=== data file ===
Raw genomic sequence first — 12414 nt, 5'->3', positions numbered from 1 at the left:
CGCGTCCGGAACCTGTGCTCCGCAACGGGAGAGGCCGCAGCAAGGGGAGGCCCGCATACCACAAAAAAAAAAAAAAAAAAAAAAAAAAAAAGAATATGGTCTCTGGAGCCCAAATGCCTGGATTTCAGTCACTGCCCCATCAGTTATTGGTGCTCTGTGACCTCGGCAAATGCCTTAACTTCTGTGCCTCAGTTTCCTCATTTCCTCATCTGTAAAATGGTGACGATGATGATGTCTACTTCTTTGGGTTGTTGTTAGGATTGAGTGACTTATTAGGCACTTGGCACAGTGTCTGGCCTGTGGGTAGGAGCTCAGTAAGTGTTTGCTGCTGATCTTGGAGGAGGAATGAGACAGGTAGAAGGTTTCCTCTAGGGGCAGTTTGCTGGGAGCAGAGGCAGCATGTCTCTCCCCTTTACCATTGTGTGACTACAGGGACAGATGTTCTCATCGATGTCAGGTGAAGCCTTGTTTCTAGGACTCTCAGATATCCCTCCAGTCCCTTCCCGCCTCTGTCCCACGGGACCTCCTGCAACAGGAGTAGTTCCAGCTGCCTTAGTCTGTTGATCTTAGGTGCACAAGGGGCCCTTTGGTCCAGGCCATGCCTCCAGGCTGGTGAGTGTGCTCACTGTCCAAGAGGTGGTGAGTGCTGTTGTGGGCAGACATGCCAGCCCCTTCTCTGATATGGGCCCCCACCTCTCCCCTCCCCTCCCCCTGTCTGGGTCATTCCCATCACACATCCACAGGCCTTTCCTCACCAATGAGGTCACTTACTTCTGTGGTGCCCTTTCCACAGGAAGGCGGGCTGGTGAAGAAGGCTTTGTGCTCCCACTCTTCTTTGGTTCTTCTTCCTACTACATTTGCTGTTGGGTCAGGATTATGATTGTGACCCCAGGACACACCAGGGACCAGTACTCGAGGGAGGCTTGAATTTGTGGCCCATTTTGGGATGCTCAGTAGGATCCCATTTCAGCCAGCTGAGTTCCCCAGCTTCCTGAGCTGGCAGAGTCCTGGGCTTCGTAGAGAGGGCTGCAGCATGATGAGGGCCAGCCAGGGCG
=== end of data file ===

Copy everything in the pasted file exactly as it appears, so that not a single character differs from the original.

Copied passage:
Raw genomic sequence first — 12414 nt, 5'->3', positions numbered from 1 at the left:
CGCGTCCGGAACCTGTGCTCCGCAACGGGAGAGGCCGCAGCAAGGGGAGGCCCGCATACCACAAAAAAAAAAAAAAAAAAAAAAAAAAAAAGAATATGGTCTCTGGAGCCCAAATGCCTGGATTTCAGTCACTGCCCCATCAGTTATTGGTGCTCTGTGACCTCGGCAAATGCCTTAACTTCTGTGCCTCAGTTTCCTCATTTCCTCATCTGTAAAATGGTGACGATGATGATGTCTACTTCTTTGGGTTGTTGTTAGGATTGAGTGACTTATTAGGCACTTGGCACAGTGTCTGGCCTGTGGGTAGGAGCTCAGTAAGTGTTTGCTGCTGATCTTGGAGGAGGAATGAGACAGGTAGAAGGTTTCCTCTAGGGGCAGTTTGCTGGGAGCAGAGGCAGCATGTCTCTCCCCTTTACCATTGTGTGACTACAGGGACAGATGTTCTCATCGATGTCAGGTGAAGCCTTGTTTCTAGGACTCTCAGATATCCCTCCAGTCCCTTCCCGCCTCTGTCCCACGGGACCTCCTGCAACAGGAGTAGTTCCAGCTGCCTTAGTCTGTTGATCTTAGGTGCACAAGGGGCCCTTTGGTCCAGGCCATGCCTCCAGGCTGGTGAGTGTGCTCACTGTCCAAGAGGTGGTGAGTGCTGTTGTGGGCAGACATGCCAGCCCCTTCTCTGATATGGGCCCCCACCTCTCCCCTCCCCTCCCCCTGTCTGGGTCATTCCCATCACACATCCACAGGCCTTTCCTCACCAATGAGGTCACTTACTTCTGTGGTGCCCTTTCCACAGGAAGGCGGGCTGGTGAAGAAGGCTTTGTGCTCCCACTCTTCTTTGGTTCTTCTTCCTACTACATTTGCTGTTGGGTCAGGATTATGATTGTGACCCCAGGACACACCAGGGACCAGTACTCGAGGGAGGCTTGAATTTGTGGCCCATTTTGGGATGCTCAGTAGGATCCCATTTCAGCCAGCTGAGTTCCCCAGCTTCCTGAGCTGGCAGAGTCCTGGGCTTCGTAGAGAGGGCTGCAGCATGATGAGGGCCAGCCAGGGCG